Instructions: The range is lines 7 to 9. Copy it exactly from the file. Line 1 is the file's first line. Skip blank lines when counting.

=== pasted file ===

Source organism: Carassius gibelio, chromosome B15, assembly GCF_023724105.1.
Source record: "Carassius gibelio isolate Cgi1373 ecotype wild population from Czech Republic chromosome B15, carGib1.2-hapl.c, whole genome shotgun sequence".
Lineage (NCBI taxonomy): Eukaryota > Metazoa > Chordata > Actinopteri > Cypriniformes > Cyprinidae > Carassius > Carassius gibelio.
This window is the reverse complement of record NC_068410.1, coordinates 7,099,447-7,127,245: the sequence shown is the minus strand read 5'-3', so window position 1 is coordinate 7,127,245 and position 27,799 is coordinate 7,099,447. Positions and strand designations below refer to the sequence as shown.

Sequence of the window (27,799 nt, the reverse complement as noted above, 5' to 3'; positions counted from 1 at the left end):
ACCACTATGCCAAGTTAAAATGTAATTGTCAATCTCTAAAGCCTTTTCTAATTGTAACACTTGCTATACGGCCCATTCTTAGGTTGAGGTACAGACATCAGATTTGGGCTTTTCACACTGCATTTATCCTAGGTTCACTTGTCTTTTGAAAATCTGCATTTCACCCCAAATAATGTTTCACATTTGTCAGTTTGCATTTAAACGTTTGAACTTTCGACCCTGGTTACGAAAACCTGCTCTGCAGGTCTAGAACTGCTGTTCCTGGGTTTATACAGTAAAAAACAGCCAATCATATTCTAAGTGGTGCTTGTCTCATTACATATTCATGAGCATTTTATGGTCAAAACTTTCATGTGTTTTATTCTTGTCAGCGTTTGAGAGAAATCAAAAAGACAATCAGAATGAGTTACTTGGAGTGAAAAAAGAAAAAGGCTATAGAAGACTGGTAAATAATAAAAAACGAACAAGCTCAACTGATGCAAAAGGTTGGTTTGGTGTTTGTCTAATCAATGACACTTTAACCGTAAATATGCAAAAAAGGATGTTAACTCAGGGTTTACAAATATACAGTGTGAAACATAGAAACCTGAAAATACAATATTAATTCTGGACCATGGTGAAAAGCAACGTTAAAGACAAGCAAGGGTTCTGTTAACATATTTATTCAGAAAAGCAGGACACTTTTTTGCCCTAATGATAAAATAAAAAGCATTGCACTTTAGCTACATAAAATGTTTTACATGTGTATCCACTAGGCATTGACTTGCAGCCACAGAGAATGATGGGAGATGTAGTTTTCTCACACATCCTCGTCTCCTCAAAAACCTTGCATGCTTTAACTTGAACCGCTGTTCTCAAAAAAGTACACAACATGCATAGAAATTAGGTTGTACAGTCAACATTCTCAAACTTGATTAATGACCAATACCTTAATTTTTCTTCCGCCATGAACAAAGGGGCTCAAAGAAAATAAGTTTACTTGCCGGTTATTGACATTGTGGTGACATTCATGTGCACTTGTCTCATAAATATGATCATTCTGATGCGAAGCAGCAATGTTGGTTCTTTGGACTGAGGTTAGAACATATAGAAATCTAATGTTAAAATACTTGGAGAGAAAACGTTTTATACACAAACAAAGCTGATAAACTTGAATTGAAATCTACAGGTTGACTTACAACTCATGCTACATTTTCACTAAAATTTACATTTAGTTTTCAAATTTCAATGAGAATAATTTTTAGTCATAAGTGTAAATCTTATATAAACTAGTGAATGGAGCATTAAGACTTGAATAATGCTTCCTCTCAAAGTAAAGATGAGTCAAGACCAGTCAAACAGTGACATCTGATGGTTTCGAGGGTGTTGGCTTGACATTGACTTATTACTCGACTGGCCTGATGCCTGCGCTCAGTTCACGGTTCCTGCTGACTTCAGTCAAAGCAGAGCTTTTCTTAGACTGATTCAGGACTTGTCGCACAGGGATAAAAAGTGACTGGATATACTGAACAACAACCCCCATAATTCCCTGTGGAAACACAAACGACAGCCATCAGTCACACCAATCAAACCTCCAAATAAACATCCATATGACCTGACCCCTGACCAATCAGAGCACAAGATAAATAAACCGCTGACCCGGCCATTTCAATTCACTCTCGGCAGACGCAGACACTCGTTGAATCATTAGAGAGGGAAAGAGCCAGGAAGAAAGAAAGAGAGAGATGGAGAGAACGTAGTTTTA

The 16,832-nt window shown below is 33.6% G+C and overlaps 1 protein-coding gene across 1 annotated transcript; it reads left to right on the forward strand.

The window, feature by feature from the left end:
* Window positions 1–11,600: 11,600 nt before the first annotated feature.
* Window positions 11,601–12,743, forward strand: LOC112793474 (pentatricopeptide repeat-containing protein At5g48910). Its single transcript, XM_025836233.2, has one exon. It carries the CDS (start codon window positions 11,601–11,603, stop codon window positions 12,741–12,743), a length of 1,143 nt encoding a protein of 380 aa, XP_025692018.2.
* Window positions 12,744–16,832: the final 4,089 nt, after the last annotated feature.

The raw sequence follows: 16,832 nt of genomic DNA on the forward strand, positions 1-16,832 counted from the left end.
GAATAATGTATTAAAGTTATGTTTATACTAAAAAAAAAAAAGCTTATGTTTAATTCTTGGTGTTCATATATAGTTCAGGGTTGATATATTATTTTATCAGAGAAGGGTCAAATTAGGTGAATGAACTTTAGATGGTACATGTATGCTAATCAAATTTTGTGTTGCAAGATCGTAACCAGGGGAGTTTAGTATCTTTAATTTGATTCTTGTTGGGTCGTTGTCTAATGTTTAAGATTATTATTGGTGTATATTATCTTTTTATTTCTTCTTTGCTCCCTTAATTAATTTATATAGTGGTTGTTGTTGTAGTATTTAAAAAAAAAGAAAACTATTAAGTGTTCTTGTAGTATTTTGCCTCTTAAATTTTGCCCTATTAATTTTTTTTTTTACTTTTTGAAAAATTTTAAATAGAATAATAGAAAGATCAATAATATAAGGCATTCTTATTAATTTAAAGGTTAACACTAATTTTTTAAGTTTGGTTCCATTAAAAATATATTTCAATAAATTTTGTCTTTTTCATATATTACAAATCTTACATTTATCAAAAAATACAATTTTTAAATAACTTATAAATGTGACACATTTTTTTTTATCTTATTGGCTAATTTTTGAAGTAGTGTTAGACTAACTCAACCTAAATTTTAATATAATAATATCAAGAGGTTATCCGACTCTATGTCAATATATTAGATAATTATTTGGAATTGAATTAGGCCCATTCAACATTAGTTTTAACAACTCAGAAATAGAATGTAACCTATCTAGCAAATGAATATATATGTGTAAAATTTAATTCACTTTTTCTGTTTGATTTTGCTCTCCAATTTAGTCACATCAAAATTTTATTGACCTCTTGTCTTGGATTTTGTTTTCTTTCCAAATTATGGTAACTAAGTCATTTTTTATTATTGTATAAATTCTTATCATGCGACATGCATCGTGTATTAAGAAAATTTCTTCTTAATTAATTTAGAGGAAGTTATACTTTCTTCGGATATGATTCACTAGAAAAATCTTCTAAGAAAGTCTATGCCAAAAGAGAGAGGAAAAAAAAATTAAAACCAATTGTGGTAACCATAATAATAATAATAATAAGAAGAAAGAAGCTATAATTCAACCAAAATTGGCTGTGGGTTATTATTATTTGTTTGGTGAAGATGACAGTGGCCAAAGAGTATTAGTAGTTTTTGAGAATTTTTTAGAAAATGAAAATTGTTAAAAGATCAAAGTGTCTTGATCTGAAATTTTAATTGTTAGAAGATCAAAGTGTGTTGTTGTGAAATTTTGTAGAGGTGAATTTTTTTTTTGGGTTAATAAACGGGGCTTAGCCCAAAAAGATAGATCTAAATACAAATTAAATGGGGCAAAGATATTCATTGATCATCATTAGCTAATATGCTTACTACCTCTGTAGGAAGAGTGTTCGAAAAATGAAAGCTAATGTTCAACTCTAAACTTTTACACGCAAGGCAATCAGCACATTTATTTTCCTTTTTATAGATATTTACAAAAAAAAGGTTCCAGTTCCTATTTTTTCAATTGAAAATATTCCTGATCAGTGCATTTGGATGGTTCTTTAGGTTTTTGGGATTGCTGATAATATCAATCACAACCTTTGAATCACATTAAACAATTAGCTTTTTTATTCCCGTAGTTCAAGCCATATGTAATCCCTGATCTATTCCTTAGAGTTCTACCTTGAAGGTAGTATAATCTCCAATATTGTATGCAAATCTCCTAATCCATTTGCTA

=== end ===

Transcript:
The 16,832-nt window shown below is 33.6% G+C and overlaps 1 protein-coding gene across 1 annotated transcript; it reads left to right on the forward strand.

The window, feature by feature from the left end:
* Window positions 1–11,600: 11,600 nt before the first annotated feature.